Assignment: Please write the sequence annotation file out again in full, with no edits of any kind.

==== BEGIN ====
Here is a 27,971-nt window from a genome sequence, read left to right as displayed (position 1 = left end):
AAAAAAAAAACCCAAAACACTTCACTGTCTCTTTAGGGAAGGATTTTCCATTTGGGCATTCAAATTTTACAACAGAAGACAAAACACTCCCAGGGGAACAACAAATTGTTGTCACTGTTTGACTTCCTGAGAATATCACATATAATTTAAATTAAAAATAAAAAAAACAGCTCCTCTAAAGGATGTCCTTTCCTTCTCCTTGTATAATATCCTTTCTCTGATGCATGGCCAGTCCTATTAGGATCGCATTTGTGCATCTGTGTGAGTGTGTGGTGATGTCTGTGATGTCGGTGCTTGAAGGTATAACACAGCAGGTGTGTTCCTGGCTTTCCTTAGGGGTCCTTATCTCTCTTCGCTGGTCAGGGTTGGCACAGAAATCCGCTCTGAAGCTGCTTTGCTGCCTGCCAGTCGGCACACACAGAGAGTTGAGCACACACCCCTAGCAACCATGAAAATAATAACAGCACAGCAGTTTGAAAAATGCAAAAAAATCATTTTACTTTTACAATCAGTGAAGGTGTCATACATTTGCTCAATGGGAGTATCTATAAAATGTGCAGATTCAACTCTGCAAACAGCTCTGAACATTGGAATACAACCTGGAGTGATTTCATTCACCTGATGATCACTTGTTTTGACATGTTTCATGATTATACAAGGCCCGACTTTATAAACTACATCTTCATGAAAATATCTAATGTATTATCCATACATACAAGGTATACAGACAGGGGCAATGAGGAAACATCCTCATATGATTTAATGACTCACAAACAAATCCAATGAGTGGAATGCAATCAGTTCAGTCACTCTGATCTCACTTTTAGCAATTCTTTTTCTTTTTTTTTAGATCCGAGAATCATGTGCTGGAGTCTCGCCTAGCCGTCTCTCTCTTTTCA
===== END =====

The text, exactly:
Here is a 27,971-nt window from a genome sequence, read left to right as displayed (position 1 = left end):
AAAAAAAAAACCCAAAACACTTCACTGTCTCTTTAGGGAAGGATTTTCCATTTGGGCATTCAAATTTTACAACAGAAGACAAAACACTCCCAGGGGAACAACAAATTGTTGTCACTGTTTGACTTCCTGAGAATATCACATATAATTTAAATTAAAAATAAAAAAAACAGCTCCTCTAAAGGATGTCCTTTCCTTCTCCTTGTATAATATCCTTTCTCTGATGCATGGCCAGTCCTATTAGGATCGCATTTGTGCATCTGTGTGAGTGTGTGGTGATGTCTGTGATGTCGGTGCTTGAAGGTATAACACAGCAGGTGTGTTCCTGGCTTTCCTTAGGGGTCCTTATCTCTCTTCGCTGGTCAGGGTTGGCACAGAAATCCGCTCTGAAGCTGCTTTGCTGCCTGCCAGTCGGCACACACAGAGAGTTGAGCACACACCCCTAGCAACCATGAAAATAATAACAGCACAGCAGTTTGAAAAATGCAAAAAAATCATTTTACTTTTACAATCAGTGAAGGTGTCATACATTTGCTCAATGGGAGTATCTATAAAATGTGCAGATTCAACTCTGCAAACAGCTCTGAACATTGGAATACAACCTGGAGTGATTTCATTCACCTGATGATCACTTGTTTTGACATGTTTCATGATTATACAAGGCCCGACTTTATAAACTACATCTTCATGAAAATATCTAATGTATTATCCATACATACAAGGTATACAGACAGGGGCAATGAGGAAACATCCTCATATGATTTAATGACTCACAAACAAATCCAATGAGTGGAATGCAATCAGTTCAGTCACTCTGATCTCACTTTTAGCAATTCTTTTTCTTTTTTTTTAGATCCGAGAATCATGTGCTGGAGTCTCGCCTAGCCGTCTCTCTCTTTTCA